Presentation on theme: "Chapter 13 Genetic Engineering. Glow in the Dark, oil eating bacteria; clones; hybrids…say what?? Yes, these things are real and possible. If you could."— Presentation transcript:
Chapter 13 Genetic Engineering
Glow in the Dark, oil eating bacteria; clones; hybrids…say what?? Yes, these things are real and possible. If you could manipulate DNA, what would you do? What application would it have for society as a whole? What are some of the moral questions that might arise from your proposed manipulation?
Changing the Living World 1. Selective Breeding: Selective breeding allowing only the organisms with desired traits to breed – Takes advantage of naturally occurring variation – Ex: domestic dogs, cats, farm animals, most crops
Cont. Selective Breeding Hybridization crossing dissimilar individuals & bringing together the best of both organisms – Hybrids usually hardier than either of the parents – Ex: crossing disease resistance with food production Inbreeding continued breeding of individuals with similar characteristics – Increased risk of genetic defects – Ex: maintaining characteristics in breeds of dogs
Ever wondered what a human-dog hybrid would look like?!?!
Human-Dog hybrid was a sculpture created by an Australian artist named Patricia Piccinini.
Increasing Variation Breeders increase variation by inducing mutations (*** ultimate source of variation) New kinds of bacteria produced by treating them with chemicals and radiation - Results: bacteria that can digest oil used to clean up oil spills
Cont. Increasing Variation New kinds of plants produced by treating them with drugs that prevent chromosome separation during meiosis - Results: polyploidy cells plants larger and stronger (LETHAL in animals!)
Manipulating DNA Genetic engineering making changes in the DNA code of an organism 1. The Tools of Molecular Biology a. DNA extraction open cells and separate DNA from other cell parts b. Cutting DNA via restriction enzymes cut DNA into smaller pieces at a specific sequence of nucleotides c. Separating DNA via gel electrophoresis mixture of DNA fragments are put in one end of porous gel and an electric voltage is applied - DNA is negatively charged so the fragments begin to travel toward the positive end of the gel - The smaller the fragment, the faster it travels; the larger/slower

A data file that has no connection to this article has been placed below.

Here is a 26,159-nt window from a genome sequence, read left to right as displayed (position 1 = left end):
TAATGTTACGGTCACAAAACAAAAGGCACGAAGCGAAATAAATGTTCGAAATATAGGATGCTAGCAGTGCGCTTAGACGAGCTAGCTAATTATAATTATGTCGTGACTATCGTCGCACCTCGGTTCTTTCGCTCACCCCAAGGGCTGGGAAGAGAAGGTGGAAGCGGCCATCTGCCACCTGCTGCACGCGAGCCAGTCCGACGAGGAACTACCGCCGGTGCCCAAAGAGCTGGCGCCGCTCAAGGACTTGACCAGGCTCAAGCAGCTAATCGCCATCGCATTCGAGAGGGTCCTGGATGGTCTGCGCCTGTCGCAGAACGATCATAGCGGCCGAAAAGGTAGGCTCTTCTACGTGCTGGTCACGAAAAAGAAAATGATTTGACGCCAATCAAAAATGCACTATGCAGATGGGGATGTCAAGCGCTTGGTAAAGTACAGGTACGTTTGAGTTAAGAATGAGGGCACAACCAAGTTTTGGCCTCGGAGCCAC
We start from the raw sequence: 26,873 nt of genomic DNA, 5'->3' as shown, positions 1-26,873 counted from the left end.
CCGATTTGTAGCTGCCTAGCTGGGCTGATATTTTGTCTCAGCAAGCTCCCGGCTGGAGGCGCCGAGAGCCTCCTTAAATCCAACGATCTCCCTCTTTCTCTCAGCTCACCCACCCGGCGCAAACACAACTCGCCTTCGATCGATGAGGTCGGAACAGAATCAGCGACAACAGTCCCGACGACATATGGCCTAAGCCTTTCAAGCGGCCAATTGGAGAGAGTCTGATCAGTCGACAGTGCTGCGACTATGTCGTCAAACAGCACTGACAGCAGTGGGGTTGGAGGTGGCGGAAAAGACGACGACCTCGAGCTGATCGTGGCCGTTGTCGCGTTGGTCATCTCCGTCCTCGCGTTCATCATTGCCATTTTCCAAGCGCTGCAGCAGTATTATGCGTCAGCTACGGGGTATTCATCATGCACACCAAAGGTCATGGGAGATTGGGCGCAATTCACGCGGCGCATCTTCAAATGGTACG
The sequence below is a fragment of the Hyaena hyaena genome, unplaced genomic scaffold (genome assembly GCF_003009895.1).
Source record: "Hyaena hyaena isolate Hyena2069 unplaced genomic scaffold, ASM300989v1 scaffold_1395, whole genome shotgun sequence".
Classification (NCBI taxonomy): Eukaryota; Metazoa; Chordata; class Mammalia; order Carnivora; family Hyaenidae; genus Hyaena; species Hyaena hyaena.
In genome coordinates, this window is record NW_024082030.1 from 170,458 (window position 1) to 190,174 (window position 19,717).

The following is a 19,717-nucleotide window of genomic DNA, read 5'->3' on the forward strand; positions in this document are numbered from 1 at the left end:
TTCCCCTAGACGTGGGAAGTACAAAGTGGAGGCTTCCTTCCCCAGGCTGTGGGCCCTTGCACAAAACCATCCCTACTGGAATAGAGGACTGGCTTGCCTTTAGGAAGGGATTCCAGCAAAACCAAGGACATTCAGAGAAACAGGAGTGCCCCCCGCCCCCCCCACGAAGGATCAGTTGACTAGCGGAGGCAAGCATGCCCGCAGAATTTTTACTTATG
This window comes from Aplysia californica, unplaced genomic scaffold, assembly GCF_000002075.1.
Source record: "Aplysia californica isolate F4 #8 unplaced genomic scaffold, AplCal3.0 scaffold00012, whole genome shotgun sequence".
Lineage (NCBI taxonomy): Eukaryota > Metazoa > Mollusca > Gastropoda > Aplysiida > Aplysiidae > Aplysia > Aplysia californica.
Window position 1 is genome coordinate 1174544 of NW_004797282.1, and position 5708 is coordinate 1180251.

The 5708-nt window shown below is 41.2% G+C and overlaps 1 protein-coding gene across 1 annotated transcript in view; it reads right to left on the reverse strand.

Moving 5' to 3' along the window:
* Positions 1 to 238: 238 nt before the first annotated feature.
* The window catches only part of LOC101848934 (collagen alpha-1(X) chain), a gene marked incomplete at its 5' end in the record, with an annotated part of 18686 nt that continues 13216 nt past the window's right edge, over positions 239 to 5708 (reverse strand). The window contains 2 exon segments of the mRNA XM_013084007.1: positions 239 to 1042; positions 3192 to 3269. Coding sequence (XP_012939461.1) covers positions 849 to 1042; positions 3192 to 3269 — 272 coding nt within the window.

Cutting DNA Recombinant DNA is DNA taken from two different sources and fused into a single DNA molecule. Special DNA cutting enzymes, called restriction enzymes, cut the DNA at specific sites. Each restriction enzyme recognizes a different nucleotide sequence. DNA that is cut with a restriction enzyme will have single-stranded ends, called “sticky ends”. Two molecules of DNA cut with the same restriction enzyme will have the same exposed nucleotides and will undergo complementary base pairing.
Cont. Manipulating DNA 2. Using the DNA Sequence a. Reading the sequence use fluorescent dyes to identify specific bases and DNA sequences b. Cutting and pasting via recombinant DNA use restriction enzymes to “cut” a gene form one organism and using special enzymes (ligase) “paste” it into the DNA of another organism c. Making copies via polymerase chain reaction (PCR) produces multiple copies of DNA strand
Cell Transformation 1. Transformation process in which bacteria or some other organism takes in DNA from its environment and incorporates it into its own DNA a. Transforming Bacteria Plasmids small circular pieces of DNA useful for DNA transfer for 2 reasons: 1. Bacterial origin of replication 2. Genetic marker a gene that makes it possible to identify the transformed bacteria Ex: genes for resistance to antibiotics
Cont. Transformation b. Transforming Plant Cells Infect plant cells with recombinant plasmid whose tumor producing gene has been inactivated c. Transforming Animal Cells Inject DNA directly into the nucleus of an egg cell, foreign DNA is inserted into the chromosome
Applications of Genetic Engineering 1. Transgenic Organisms contain genes from other organisms a. Transgenic Microorganisms – Bacteria transformed with human genes for insulin, growth hormone, clotting favors etc. produce human products b. Transgenic Animals – Mice with human immune systems are used to study effects of disease – Livestock with extra copies of growth hormone to produce faster growth and less fatty meat c. Transgenic Plants – Genetically modified food (GM) 52% of soy beans and 25% corn – Plants contain genes that produce natural insecticide or weed resistance
Transgenic Animal: Belgian Blue Cattle
Cloning 1. Clone member of a population of genetically identical cells produced from a single cell Steps: 1. Nucleus of egg cell removed 2. Donor nucleus fused with egg cell using an electric shock 3. Fused cell begins to divide 4. Embryo placed in uterus of foster mother